"Richard Parker!" is enthusiastically cried frequently throughout our house at any given time since our family saw "Life of Pi" in the theaters several months ago. This is the yell castaway Pi Patel, the main character in Yann Martel's poignant book, frequently makes to call the Bengal Tiger he has the misfortune of being trapped with on a life boat.
Inspired by the beautiful story and rich complexity of themes in the film, my husband, oldest son, and I decided to read the book together. We bought the Kindle book, and have each been reading it on our own devices. This has been a wonderful way to share the joy of reading with each other. This book is appropriate for middle school aged children, though some themes of philosophy and religion are quite complex, and depictions of certain events and particulars of survival at sea are quite graphic.
|Photo by 20th Century Fox|
“Life of Pi” is perhaps one of the most vividly rich novels I have ever read. Martel’s use of lush metaphors engage your senses and compel the story to leap off the page. Often humorous, and always soulful, Pi’s narration and introspection forges a strong bond between the main character and the reader. At the end, you realize perhaps this story isn’t just Pi’s, but maybe we are all castaways adrift in the vast sea of life, with our own “Richard Parker” to contend with.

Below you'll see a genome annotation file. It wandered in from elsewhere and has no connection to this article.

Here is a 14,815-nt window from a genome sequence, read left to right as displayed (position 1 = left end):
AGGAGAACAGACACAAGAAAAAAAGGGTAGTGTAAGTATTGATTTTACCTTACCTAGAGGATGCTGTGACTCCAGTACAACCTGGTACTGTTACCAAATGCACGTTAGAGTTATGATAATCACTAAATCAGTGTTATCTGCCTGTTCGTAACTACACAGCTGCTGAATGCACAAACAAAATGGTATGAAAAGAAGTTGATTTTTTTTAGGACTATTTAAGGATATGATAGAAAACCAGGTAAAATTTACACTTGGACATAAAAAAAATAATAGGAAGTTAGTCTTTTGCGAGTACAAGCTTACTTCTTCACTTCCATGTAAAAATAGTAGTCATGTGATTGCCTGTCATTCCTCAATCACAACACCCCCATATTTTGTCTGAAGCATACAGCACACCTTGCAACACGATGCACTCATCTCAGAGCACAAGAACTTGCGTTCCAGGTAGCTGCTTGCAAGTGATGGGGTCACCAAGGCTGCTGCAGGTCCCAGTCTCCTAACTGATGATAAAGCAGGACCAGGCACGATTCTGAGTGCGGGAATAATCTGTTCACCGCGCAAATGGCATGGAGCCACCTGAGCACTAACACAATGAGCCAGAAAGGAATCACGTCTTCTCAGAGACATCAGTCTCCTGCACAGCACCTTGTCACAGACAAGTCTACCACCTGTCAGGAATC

The book is divided into three parts: Pi’s life prior to the shipwreck, Pi’s time lost at sea with the tiger Richard Parker, and Pi’s recovery after landing ashore. Some readers may find the first part a bit slow, as Pi recounts his diligent search to understand God through various religions. These serious investigations are complimented by humorous stories about Pi’s childhood, family and life at a small zoo in Pondicherry, India. The second part of the book is nothing short of page-flipping action, and will keep you wondering how this young man could possibly survive adrift on the ocean in a small life boat with a vicious tiger. The very brief third part will shock you, creating an ending you could not possibly expect!
As The Academy Awards are set to take place tomorrow, I can say that this is one time I am so happy I saw the movie before I read the book. If you didn’t have the chance to see “Life of Pi” in the theaters, I highly recommend watching it when it is released on DVD next month. It is a stunning, visually breathtaking film that was passionately and tenderly directed by Ang Lee, and is beautifully representational of Yann Martel’s amazing novel.